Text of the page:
Day 21 of the challenge ended on ‘Big Dream’. I decided my Big Dream was to create my own garden studio so that I can take part in open studios and continue to build this fantastic community! One of the highlights of last year was collaborating with Kim from @leafnaturalfoodwraps – a maker with top-notch eco credentials. I thought what a great idea to end on a challenge that invites us to look forward and focus on a goal for ourselves. It’s important to keep growing and evolving – it keeps things interesting, even if it does mean pushing ourselves out of our comfort zone.

So it led me to wonder. What would your ‘Big Dream’ be if you took part in your own 21-Day Challenge? What have you always wanted to do but you’ve just been a little bit nervous about? It doesn’t have to be a huge life-changing ‘dream’ but why not do something that calls for you to push yourself beyond your normal day-to-day. Perhaps you could put yourself out there on YouTube or Social Media, sharing or teaching something you’re good at. Or start something completely new – like drawing or learning watercolour. You never know where it might lead. Maybe that should be the theme for this month – Fearless February. I’d love to hear how you get on.

Well, that’s about it for this month. The good news is Spring is just about around the corner, though there is still a winter chill in the air. Which reminds me. Where’s my chocolate?

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Bringing the Va-Va Voom to 2023

viva magenta

Happy New Year everyone! Here at Bumbumbee Creative we hope this year is – an unconventional one – filled with vim and vigour, inspiration, boldness, exuberance, joyous optimism and lots of Magenta.

This year’s Pantone Colour of the Year is… drumroll please… Viva Magenta. We love a splash of Magenta here as it has such a rebellious spirit – it’s self-expression without restraint (yes Rosie and Adam I’m thinking about you as I type this).

Given the hardships so many of us faced over the last few years around the world, it feels like Viva Magenta exudes an upbeat strength and confidence. It’s the strong motherly hug combined with the push out the door that says, ‘come on now – you can do it – get out there in the world – the time is now’.

So instead of New Year’s Resolutions – let’s think about our Themes for 2023. Let’s look at life through the lens of Viva Magenta. Let’s celebrate humanity at its best with compassion and connectedness. Let’s be fierce but fun.

If the last three years have been tough for you, but the prospect of getting out there in the world again feels a bit too raw – it’s time to draw comfort and confidence from Viva Magenta. Maybe it’s time to create a new narrative – a new story – or if that’s just a step too far right now – perhaps at least new décor or a bold new hair colour.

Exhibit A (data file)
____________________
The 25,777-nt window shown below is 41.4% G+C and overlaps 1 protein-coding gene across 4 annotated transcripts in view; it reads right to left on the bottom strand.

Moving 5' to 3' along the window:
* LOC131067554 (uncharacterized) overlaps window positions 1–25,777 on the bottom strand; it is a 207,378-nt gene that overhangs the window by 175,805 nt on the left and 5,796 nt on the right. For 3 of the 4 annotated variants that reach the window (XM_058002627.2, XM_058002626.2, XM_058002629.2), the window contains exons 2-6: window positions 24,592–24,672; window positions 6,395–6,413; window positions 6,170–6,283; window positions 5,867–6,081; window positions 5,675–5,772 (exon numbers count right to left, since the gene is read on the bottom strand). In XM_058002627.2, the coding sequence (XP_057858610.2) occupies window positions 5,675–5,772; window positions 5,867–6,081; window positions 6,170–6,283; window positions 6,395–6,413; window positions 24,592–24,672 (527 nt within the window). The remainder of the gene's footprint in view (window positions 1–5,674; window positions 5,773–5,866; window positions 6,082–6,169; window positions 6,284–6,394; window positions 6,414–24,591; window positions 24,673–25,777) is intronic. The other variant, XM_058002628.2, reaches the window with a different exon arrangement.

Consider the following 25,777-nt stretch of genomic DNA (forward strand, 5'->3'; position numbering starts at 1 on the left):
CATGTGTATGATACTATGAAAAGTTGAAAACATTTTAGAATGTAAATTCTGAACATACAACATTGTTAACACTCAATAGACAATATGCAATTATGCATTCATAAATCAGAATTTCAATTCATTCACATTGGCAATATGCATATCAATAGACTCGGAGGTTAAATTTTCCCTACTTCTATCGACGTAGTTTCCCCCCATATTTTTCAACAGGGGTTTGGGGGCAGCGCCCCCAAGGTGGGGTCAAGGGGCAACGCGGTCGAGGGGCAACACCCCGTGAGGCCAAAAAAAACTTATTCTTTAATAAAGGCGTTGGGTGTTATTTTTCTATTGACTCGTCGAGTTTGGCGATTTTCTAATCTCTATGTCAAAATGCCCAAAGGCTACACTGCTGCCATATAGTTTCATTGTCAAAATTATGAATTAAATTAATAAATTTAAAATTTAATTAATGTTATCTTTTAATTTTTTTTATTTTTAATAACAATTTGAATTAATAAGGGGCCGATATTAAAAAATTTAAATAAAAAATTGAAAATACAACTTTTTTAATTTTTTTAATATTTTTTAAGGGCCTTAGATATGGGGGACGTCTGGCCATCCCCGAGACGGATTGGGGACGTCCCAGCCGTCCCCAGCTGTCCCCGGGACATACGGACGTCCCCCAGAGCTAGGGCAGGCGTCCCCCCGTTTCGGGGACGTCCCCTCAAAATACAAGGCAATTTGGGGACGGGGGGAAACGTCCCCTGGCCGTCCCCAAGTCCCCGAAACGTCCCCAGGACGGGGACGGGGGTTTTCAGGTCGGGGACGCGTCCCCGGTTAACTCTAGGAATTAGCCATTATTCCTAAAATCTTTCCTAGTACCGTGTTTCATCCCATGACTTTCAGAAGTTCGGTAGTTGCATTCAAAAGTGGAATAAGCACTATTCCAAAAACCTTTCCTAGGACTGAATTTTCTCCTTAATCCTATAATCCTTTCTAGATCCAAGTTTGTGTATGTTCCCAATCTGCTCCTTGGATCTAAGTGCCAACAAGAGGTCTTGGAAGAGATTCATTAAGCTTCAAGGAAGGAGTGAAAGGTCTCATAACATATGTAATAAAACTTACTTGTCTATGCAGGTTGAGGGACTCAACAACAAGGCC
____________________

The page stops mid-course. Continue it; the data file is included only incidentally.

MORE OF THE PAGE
Whatever 2023 is all about for you – we are here for it – and we are here with you. I’ll be back in February to let you know how we managed to weave the Viva Magenta spirit into our lives.

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The Princess and the Queen


In my last post I shared the three swallows I’d been working on. Well, the number three has popped up again – and this time it’s in the shape of a special birthday. Little wild child Rosie was three this month which can only mean one thing – we made it through the terrible twos – relatively unscathed.

In typical Rosie style, she managed to celebrate with three birthday cakes across her three-day celebration.  At this point, I want to say – ‘outdoing the Queen who has two birthdays’ but as most of us know, the Queen passed away on 8th September 2022. The State funeral was held on Monday the 19th but we managed to squeeze in a soft play party on the Sunday before. We are sure the Queen would have approved and agreed that a three-year-old has every right to feel like a princess on her birthday –complete with crown – even if it does land within a period of national mourning.

There’s always a little sense of sadness as September draws to a close because it means the outdoor days are getting shorter and the temperatures hint at the colder days to come.

On the upside, here in the Northern Hemisphere, we have thoughts of Christmas to keep us warm. I have been in creative mode, working on turning an existing drawing into some festive wrapping paper. I am at the stage where I triple-check that the repeat is seamless, I can still see mistletoe when I close my eyes!

But enough of that. Let’s not wish away the last days of Summer just yet. Still plenty of time for beach visits to collect shells and pebbles and soak in the colours of the sky and sea. After all, we’ve got to work off three birthday cakes and an excess of three-year-old princess energy somehow. In the meantime enjoy a picture from last year showing Rosie rocking a crown and little angel wings (of course).

See you in October…